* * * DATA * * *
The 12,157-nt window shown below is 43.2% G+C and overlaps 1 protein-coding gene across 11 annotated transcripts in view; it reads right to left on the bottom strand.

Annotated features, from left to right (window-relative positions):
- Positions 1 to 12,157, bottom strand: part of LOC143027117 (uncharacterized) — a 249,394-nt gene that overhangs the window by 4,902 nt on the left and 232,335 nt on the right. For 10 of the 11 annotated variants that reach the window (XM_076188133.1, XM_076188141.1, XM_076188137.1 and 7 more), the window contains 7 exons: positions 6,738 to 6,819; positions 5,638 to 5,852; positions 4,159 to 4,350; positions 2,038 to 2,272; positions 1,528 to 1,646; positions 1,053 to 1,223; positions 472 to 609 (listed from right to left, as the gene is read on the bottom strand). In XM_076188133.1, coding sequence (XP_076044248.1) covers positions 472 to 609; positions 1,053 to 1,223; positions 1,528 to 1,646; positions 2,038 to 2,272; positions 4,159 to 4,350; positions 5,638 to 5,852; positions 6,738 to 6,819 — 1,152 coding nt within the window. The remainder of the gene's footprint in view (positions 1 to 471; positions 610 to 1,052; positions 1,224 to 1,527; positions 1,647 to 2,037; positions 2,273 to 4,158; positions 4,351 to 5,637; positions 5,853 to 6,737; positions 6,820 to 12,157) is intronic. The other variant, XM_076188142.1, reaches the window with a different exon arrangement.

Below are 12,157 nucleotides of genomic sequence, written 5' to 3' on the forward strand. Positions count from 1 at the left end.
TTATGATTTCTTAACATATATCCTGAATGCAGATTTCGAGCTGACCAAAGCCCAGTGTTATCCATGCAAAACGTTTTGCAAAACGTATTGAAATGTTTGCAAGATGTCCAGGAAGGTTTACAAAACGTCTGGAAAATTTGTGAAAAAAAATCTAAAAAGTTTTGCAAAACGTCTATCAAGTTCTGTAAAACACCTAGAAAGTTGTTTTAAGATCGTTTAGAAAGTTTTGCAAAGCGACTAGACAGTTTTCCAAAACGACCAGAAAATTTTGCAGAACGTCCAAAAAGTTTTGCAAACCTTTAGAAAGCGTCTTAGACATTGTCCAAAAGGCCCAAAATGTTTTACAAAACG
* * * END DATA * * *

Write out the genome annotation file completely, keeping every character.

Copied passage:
The 12,157-nt window shown below is 43.2% G+C and overlaps 1 protein-coding gene across 11 annotated transcripts in view; it reads right to left on the bottom strand.

Annotated features, from left to right (window-relative positions):
- Positions 1 to 12,157, bottom strand: part of LOC143027117 (uncharacterized) — a 249,394-nt gene that overhangs the window by 4,902 nt on the left and 232,335 nt on the right. For 10 of the 11 annotated variants that reach the window (XM_076188133.1, XM_076188141.1, XM_076188137.1 and 7 more), the window contains 7 exons: positions 6,738 to 6,819; positions 5,638 to 5,852; positions 4,159 to 4,350; positions 2,038 to 2,272; positions 1,528 to 1,646; positions 1,053 to 1,223; positions 472 to 609 (listed from right to left, as the gene is read on the bottom strand). In XM_076188133.1, coding sequence (XP_076044248.1) covers positions 472 to 609; positions 1,053 to 1,223; positions 1,528 to 1,646; positions 2,038 to 2,272; positions 4,159 to 4,350; positions 5,638 to 5,852; positions 6,738 to 6,819 — 1,152 coding nt within the window. The remainder of the gene's footprint in view (positions 1 to 471; positions 610 to 1,052; positions 1,224 to 1,527; positions 1,647 to 2,037; positions 2,273 to 4,158; positions 4,351 to 5,637; positions 5,853 to 6,737; positions 6,820 to 12,157) is intronic. The other variant, XM_076188142.1, reaches the window with a different exon arrangement.

Below are 12,157 nucleotides of genomic sequence, written 5' to 3' on the forward strand. Positions count from 1 at the left end.
TTATGATTTCTTAACATATATCCTGAATGCAGATTTCGAGCTGACCAAAGCCCAGTGTTATCCATGCAAAACGTTTTGCAAAACGTATTGAAATGTTTGCAAGATGTCCAGGAAGGTTTACAAAACGTCTGGAAAATTTGTGAAAAAAAATCTAAAAAGTTTTGCAAAACGTCTATCAAGTTCTGTAAAACACCTAGAAAGTTGTTTTAAGATCGTTTAGAAAGTTTTGCAAAGCGACTAGACAGTTTTCCAAAACGACCAGAAAATTTTGCAGAACGTCCAAAAAGTTTTGCAAACCTTTAGAAAGCGTCTTAGACATTGTCCAAAAGGCCCAAAATGTTTTACAAAACG